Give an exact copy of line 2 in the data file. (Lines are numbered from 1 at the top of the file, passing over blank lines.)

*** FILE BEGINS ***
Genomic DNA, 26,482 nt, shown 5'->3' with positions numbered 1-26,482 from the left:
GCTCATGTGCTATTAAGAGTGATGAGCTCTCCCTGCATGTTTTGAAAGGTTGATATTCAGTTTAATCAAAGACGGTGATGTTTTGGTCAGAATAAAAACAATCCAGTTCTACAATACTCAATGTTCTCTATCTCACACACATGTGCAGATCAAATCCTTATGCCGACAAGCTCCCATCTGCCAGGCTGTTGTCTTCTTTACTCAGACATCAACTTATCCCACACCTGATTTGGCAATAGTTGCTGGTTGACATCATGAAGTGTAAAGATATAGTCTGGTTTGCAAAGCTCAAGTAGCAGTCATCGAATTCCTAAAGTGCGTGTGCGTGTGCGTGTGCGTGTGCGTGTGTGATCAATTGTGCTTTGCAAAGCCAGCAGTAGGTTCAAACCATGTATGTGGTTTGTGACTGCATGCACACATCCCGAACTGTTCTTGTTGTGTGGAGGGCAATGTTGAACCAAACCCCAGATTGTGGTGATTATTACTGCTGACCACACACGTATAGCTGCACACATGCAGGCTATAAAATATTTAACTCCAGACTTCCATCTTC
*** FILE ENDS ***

GCTCATGTGCTATTAAGAGTGATGAGCTCTCCCTGCATGTTTTGAAAGGTTGATATTCAGTTTAATCAAAGACGGTGATGTTTTGGTCAGAATAAAAACAATCCAGTTCTACAATACTCAATGTTCTCTATCTCACACACATGTGCAGATCAAATCCTTATGCCGACAAGCTCCCATCTGCCAGGCTGTTGTCTTCTTTACTCAGACATCAACTTATCCCACACCTGATTTGGCAATAGTTGCTGGTTGACATCATGAAGTGTAAAGATATAGTCTGGTTTGCAAAGCTCAAGTAGCAGTCATCGAATTCCTAAAGTGCGTGTGCGTGTGCGTGTGCGTGTGCGTGTGTGATCAATTGTGCTTTGCAAAGCCAGCAGTAGGTTCAAACCATGTATGTGGTTTGTGACTGCATGCACACATCCCGAACTGTTCTTGTTGTGTGGAGGGCAATGTTGAACCAAACCCCAGATTGTGGTGATTATTACTGCTGACCACACACGTATAGCTGCACACATGCAGGCTATAAAATATTTAACTCCAGACTTCCATCTTC